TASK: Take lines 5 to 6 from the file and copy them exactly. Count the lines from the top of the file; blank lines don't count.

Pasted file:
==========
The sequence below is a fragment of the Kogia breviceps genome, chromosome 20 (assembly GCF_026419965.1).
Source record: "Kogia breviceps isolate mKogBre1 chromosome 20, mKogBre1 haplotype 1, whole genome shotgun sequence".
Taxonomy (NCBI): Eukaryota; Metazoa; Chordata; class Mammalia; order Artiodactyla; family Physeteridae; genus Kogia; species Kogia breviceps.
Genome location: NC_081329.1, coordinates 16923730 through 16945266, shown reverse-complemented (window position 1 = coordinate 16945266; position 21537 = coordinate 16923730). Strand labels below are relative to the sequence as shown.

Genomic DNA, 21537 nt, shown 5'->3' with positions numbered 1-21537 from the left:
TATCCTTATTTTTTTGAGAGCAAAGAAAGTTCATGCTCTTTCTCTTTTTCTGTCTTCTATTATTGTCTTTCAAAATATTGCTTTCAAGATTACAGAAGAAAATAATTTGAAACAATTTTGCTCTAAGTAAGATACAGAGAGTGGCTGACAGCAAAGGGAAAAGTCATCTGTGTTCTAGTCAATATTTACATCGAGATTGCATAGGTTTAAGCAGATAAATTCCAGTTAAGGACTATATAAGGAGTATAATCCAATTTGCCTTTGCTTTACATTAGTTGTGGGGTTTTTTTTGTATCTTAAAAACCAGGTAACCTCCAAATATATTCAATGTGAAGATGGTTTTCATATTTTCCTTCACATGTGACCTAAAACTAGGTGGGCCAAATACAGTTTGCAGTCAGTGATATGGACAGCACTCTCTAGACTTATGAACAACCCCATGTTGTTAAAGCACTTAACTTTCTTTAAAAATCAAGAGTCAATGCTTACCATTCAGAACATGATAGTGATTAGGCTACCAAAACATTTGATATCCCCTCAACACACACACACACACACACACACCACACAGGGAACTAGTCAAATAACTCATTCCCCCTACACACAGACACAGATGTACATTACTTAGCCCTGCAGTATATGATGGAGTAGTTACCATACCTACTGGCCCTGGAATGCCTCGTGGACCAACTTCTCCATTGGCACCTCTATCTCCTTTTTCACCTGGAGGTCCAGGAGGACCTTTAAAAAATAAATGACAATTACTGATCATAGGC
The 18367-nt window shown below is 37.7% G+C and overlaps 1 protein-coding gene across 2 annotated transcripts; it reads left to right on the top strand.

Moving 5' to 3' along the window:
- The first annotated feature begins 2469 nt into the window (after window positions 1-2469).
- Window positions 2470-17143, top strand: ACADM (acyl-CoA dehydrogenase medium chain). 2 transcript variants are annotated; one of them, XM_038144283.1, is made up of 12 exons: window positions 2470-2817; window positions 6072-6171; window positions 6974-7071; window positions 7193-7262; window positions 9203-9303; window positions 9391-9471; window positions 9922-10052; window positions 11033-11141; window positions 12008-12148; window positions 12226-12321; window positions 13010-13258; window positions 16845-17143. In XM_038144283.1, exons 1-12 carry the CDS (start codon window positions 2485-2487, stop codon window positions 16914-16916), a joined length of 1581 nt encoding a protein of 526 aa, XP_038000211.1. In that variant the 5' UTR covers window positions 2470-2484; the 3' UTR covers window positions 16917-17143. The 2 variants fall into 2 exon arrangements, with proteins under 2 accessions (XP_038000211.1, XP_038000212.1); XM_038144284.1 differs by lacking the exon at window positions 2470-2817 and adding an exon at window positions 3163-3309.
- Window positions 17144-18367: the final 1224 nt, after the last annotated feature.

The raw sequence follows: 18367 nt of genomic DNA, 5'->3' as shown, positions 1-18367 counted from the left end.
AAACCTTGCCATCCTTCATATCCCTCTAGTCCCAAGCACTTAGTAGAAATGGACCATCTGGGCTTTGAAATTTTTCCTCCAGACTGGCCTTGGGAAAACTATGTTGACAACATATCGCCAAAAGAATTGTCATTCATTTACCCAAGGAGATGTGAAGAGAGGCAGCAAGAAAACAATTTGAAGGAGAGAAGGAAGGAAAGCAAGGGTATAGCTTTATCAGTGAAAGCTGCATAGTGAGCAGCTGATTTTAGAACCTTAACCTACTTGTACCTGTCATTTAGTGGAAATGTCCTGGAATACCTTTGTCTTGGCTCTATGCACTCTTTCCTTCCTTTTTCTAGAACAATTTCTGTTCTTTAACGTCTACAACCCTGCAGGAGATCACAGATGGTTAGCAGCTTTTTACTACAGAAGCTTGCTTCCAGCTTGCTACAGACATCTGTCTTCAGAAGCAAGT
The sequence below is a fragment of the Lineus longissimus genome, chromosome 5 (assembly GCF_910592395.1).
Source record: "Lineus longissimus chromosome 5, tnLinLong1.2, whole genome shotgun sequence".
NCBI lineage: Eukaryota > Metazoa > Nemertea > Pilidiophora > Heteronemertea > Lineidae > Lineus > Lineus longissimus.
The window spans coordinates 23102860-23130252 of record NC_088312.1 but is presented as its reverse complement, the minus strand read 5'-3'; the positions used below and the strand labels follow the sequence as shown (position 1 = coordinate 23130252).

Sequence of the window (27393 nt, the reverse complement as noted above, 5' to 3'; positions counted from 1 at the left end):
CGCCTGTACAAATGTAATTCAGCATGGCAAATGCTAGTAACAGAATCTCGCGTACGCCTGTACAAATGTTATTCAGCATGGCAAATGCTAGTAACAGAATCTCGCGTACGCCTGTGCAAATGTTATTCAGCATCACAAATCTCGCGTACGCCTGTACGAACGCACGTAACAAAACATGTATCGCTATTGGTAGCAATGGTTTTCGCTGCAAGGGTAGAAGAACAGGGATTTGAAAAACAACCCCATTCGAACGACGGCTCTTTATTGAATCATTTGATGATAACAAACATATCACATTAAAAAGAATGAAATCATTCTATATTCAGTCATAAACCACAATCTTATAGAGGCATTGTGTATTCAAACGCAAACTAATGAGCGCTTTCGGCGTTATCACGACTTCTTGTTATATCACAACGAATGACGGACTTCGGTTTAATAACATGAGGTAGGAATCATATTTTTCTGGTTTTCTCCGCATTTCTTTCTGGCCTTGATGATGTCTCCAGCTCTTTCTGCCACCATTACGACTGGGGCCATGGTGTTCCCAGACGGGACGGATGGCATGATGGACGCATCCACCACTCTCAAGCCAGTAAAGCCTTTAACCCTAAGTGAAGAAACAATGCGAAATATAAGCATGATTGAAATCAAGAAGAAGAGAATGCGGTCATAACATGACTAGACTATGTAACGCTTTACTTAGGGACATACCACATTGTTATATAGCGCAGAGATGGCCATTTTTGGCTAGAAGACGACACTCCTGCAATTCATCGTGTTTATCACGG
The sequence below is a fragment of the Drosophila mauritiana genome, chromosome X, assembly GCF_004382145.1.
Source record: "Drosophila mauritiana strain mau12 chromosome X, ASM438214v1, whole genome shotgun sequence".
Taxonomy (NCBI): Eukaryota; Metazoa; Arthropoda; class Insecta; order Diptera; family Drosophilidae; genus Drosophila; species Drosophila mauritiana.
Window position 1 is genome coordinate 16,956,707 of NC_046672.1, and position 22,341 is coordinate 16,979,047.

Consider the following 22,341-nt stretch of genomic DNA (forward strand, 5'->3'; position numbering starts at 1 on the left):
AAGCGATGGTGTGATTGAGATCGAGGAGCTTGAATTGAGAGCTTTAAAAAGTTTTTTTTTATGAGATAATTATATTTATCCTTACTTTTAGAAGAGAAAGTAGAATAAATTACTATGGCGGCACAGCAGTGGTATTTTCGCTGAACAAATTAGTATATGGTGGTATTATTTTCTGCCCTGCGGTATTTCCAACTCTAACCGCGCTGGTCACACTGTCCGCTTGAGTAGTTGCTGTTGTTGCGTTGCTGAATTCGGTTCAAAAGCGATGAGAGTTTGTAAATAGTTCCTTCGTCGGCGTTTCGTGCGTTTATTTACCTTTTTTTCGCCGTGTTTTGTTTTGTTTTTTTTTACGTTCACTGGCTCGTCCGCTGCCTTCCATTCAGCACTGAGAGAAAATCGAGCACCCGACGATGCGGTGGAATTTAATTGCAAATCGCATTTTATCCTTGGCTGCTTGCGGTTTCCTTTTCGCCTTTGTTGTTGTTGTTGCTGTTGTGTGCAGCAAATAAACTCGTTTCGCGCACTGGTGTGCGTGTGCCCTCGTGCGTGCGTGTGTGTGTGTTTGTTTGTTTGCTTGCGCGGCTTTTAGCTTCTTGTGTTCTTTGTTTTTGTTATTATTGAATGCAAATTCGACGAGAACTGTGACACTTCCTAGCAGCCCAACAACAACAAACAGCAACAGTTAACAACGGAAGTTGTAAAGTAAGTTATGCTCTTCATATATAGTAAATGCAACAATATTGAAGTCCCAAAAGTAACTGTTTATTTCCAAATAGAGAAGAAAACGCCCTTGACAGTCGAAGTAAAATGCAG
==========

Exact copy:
Genomic DNA, 21537 nt, shown 5'->3' with positions numbered 1-21537 from the left:
TATCCTTATTTTTTTGAGAGCAAAGAAAGTTCATGCTCTTTCTCTTTTTCTGTCTTCTATTATTGTCTTTCAAAATATTGCTTTCAAGATTACAGAAGAAAATAATTTGAAACAATTTTGCTCTAAGTAAGATACAGAGAGTGGCTGACAGCAAAGGGAAAAGTCATCTGTGTTCTAGTCAATATTTACATCGAGATTGCATAGGTTTAAGCAGATAAATTCCAGTTAAGGACTATATAAGGAGTATAATCCAATTTGCCTTTGCTTTACATTAGTTGTGGGGTTTTTTTTGTATCTTAAAAACCAGGTAACCTCCAAATATATTCAATGTGAAGATGGTTTTCATATTTTCCTTCACATGTGACCTAAAACTAGGTGGGCCAAATACAGTTTGCAGTCAGTGATATGGACAGCACTCTCTAGACTTATGAACAACCCCATGTTGTTAAAGCACTTAACTTTCTTTAAAAATCAAGAGTCAATGCTTACCATTCAGAACATGATAGTGATTAGGCTACCAAAACATTTGATATCCCCTCAACACACACACACACACACACACACCACACAGGGAACTAGTCAAATAACTCATTCCCCCTACACACAGACACAGATGTACATTACTTAGCCCTGCAGTATATGATGGAGTAGTTACCATACCTACTGGCCCTGGAATGCCTCGTGGACCAACTTCTCCATTGGCACCTCTATCTCCTTTTTCACCTGGAGGTCCAGGAGGACCTTTAAAAAATAAATGACAATTACTGATCATAGGC